And yet, we’re all on the quest for the perfect shoe. I’m no exception. I was once fiercely loyal to Mizuno’s Wave Rider, until they dramatically changed the shoe and it was no longer my personal glass slipper. Since then I’ve worn other pairs of Mizuno, ASICS, Nike, New Balance, K-Swiss and Saucony searching for that perfect pair. Here’s what I’ve found in 2014.

The Best Running Shoes? A Rundown of 10 Pairs: New Balance runDisney Shoe

New Balance 890v4 runDisney Cinderella shoes

Karla’s Best Running Shoes of 2014

I’ve tried 30 pairs of running shoes in the last year. What can I say? I really like shoes. I am a Cinderella runner after all. Athletic companies sent complimentary pairs of some for me to try. Others I purchased myself. Some I took for a treadmill run or two only to return them because they didn’t work for me. Others, I kept to test on the road. Among those, I give some away once I decide they’re not for me. But I keep the best of the rest.

These are the 10 best running shoes of the bunch for me. Keep in mind that these are all neutral shoes and I am a neutral runner with high arches. If you have low arches, wear a stability or motion-control shoes, these may or may not work for you. (Need to learn more? Read: Gait Analysis For The Nike Women’s Half Marathon SF)

All the shoe vitals are for the women’s version as provided by each respective manufacturer. I tried each pair in a women’s size 9 and I’ve listed them by brand. Happy shoe shopping!

The Best Running Shoes? A Rundown

ASICS Gel-Kinsei 5

ASICS Gel-Kinsei 5

MSP: $200
Weight: 9.4 oz
Drop (from heel to forefoot): 10mm
Colorways: 8

I bought the Gel-Kinsei looking for a sturdy trainer for marathon and half-marathon training. I got more than I bargained for. Read the rest of this entry →

07

10 2014

Nike Free 3.0 Flyknit Running Shoes Review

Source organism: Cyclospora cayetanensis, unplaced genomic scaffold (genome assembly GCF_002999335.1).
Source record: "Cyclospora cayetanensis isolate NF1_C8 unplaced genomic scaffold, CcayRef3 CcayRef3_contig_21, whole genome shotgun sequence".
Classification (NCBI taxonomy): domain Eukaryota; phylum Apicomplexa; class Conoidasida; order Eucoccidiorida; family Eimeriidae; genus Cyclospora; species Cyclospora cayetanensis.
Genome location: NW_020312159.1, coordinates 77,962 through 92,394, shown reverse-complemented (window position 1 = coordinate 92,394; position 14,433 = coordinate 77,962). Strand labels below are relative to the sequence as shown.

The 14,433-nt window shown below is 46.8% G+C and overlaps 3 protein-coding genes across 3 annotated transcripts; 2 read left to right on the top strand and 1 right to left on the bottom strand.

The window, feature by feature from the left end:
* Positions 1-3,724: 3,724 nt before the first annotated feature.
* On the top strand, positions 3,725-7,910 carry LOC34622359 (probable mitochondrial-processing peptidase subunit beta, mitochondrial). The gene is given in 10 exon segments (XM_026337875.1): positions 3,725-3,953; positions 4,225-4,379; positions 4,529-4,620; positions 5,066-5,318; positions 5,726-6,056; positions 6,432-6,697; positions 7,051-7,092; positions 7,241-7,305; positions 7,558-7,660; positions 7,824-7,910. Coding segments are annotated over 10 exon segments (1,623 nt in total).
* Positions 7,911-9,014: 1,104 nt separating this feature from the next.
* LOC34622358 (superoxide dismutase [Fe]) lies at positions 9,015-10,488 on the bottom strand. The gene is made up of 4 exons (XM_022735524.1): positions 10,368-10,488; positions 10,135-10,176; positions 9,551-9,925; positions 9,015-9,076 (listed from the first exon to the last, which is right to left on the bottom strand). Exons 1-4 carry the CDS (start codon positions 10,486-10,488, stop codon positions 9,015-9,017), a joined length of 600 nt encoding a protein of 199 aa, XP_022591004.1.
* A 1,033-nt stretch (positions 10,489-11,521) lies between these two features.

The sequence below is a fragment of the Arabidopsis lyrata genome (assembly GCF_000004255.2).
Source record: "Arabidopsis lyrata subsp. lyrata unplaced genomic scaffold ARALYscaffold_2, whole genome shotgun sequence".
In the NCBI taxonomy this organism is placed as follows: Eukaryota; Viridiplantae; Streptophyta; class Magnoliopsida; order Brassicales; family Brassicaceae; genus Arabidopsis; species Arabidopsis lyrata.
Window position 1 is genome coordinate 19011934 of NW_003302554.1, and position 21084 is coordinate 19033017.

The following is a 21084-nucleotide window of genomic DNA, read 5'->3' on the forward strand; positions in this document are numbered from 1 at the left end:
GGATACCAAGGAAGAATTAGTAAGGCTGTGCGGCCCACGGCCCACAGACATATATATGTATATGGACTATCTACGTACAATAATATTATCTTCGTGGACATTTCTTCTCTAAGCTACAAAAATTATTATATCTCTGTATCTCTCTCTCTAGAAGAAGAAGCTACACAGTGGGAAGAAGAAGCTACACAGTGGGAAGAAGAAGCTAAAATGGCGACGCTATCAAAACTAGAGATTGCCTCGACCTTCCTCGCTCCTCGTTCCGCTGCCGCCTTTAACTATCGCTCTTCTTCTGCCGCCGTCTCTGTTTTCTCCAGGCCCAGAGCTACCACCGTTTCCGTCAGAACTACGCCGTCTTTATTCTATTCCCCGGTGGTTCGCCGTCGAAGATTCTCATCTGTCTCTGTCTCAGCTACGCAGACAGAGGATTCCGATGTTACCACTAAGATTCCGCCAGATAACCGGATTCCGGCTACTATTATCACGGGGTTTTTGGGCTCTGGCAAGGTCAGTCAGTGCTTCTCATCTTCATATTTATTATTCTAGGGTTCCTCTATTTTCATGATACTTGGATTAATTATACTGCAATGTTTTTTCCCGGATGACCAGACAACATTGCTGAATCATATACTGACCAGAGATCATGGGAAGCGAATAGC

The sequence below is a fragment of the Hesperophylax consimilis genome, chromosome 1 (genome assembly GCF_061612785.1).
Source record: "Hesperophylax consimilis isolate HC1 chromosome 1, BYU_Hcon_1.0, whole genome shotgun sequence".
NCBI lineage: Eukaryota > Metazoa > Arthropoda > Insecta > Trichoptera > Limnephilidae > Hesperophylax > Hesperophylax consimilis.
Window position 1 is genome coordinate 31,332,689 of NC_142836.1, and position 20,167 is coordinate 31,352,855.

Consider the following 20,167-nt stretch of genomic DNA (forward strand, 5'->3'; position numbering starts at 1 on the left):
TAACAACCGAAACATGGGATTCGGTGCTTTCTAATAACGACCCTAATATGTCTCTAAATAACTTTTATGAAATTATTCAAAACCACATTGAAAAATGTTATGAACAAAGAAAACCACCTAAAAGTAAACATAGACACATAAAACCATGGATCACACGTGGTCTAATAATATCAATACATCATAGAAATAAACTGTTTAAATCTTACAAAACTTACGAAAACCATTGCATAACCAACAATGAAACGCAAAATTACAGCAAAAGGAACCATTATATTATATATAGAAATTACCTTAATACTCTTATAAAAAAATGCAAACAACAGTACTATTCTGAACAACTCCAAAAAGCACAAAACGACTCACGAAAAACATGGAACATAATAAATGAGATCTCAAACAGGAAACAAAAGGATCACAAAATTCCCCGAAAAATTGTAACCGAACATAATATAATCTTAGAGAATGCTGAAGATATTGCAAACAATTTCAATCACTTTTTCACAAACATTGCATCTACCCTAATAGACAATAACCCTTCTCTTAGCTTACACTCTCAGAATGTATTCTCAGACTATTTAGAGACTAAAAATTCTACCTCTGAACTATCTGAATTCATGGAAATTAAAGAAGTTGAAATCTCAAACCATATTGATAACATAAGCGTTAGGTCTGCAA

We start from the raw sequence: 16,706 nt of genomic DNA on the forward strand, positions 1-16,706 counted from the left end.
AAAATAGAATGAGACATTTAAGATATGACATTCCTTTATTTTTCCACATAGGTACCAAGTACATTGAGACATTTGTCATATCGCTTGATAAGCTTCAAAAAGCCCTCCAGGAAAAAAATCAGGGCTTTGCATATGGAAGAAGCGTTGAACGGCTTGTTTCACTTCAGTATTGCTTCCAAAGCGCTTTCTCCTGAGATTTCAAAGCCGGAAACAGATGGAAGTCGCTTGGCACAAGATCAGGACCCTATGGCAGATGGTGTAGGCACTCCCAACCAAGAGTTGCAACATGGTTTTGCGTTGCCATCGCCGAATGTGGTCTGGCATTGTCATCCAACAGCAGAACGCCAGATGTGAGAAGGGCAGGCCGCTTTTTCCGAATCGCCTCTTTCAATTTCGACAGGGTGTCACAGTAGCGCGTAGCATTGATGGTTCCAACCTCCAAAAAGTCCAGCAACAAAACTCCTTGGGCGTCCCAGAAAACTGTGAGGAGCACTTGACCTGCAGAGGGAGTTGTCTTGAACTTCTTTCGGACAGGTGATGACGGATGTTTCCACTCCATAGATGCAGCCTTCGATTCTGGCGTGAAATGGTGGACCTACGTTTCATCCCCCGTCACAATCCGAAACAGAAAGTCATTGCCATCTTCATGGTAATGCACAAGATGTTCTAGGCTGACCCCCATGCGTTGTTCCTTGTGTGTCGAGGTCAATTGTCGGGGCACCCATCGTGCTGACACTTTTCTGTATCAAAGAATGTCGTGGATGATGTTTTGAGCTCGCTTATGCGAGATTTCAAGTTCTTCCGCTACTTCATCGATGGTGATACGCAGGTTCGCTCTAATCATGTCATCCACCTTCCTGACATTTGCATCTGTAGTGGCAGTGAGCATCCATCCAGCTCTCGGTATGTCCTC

Nike 3.0 Flyknit Running Shoes

The Nike 3.0 Flyknit shoe. (Photo: Nike)

Last week, I popped over to Niketown in New York City to try a pair of the new Nike Free 3.0 Flyknit running shoes. They’re an update to the Nike Free 3.0, a shoe that previously did not have a Flyknit upper. Nike gave me the shoes to keep and a spot in one of the Nike Free Stride treadmill sessions taking place at Niketown in New York City.

Nike Free 3.0 Flyknit running shoes

I’m warming up in the Nike Free 3.0 Flyknit shoes. (Photo: Nike)

The 32-minute Nike Free Stride workout focused on curating a more efficient and natural stride in the Nike Free 3.0 Flyknit shoes. A gentle warm-up and mini-stride clinic preceded a butt-kicking hill interval workout, as a DJ pumped throwback jams into the multi-story atrium of Niketown.

I’m not usually one for exercising on a stage while shoppers watch, but I was curious to try the shoes.

Nike had previously given me a pair of Nike Free Flyknit+ shoes, which came out in summer 2013. They were similar to the Nike Free 5.0, but with a Flyknit upper. I ended up not reviewing them and not including them in my Holiday Gift Guide for one simple reason: I didn’t love them.

I found them too tight around the ankle, to the point of being constrictive. Another runner I know even cut his Flyknits to reduce pressure on his Achilles tendon. While I like my shoes to fit well, I like my laces tied loosely. With no functional laces, the Flyknits are more like a supportive sock. With a tight top, they just weren’t the shoes for me.

Nike Free 3.0 Flyknit running shoes

That’s me giving the Nike Free 3.0 Flyknits a try. (Photo: Nike)

So I’m happy to report that the Nike Free 3.0 Flyknit running shoes have a much more comfortable fit in this newest version of the Flyknit upper.

Altogether, Nike made three major changes to the 2014 Nike Free 3.0 Flyknit from the previous versions of both the Free 3.0 and Free Flyknit. Read the rest of this entry →

15

04 2014